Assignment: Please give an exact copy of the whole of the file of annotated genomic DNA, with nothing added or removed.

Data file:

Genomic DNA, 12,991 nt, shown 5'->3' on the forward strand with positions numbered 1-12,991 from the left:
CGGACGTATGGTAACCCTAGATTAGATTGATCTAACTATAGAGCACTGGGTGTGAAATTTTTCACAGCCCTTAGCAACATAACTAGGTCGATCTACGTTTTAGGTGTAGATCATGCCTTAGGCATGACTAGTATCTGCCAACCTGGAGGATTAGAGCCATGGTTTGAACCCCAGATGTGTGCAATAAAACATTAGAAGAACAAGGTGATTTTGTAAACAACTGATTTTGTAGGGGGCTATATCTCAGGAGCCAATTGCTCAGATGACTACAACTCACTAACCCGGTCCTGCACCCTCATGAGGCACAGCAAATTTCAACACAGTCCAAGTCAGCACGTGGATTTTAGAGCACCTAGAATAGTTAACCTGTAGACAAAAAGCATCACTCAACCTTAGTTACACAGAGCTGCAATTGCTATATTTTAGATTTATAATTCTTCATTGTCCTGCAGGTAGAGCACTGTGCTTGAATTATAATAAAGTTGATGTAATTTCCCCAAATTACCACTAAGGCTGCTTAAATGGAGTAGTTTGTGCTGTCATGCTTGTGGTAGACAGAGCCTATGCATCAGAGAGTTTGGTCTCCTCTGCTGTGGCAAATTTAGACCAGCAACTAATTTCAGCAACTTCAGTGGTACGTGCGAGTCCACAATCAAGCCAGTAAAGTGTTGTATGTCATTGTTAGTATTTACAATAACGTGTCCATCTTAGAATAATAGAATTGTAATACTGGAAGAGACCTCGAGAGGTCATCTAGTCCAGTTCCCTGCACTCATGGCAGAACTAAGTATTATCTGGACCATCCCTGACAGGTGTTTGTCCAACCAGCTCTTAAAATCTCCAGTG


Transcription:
Genomic DNA, 12,991 nt, shown 5'->3' on the forward strand with positions numbered 1-12,991 from the left:
CGGACGTATGGTAACCCTAGATTAGATTGATCTAACTATAGAGCACTGGGTGTGAAATTTTTCACAGCCCTTAGCAACATAACTAGGTCGATCTACGTTTTAGGTGTAGATCATGCCTTAGGCATGACTAGTATCTGCCAACCTGGAGGATTAGAGCCATGGTTTGAACCCCAGATGTGTGCAATAAAACATTAGAAGAACAAGGTGATTTTGTAAACAACTGATTTTGTAGGGGGCTATATCTCAGGAGCCAATTGCTCAGATGACTACAACTCACTAACCCGGTCCTGCACCCTCATGAGGCACAGCAAATTTCAACACAGTCCAAGTCAGCACGTGGATTTTAGAGCACCTAGAATAGTTAACCTGTAGACAAAAAGCATCACTCAACCTTAGTTACACAGAGCTGCAATTGCTATATTTTAGATTTATAATTCTTCATTGTCCTGCAGGTAGAGCACTGTGCTTGAATTATAATAAAGTTGATGTAATTTCCCCAAATTACCACTAAGGCTGCTTAAATGGAGTAGTTTGTGCTGTCATGCTTGTGGTAGACAGAGCCTATGCATCAGAGAGTTTGGTCTCCTCTGCTGTGGCAAATTTAGACCAGCAACTAATTTCAGCAACTTCAGTGGTACGTGCGAGTCCACAATCAAGCCAGTAAAGTGTTGTATGTCATTGTTAGTATTTACAATAACGTGTCCATCTTAGAATAATAGAATTGTAATACTGGAAGAGACCTCGAGAGGTCATCTAGTCCAGTTCCCTGCACTCATGGCAGAACTAAGTATTATCTGGACCATCCCTGACAGGTGTTTGTCCAACCAGCTCTTAAAATCTCCAGTG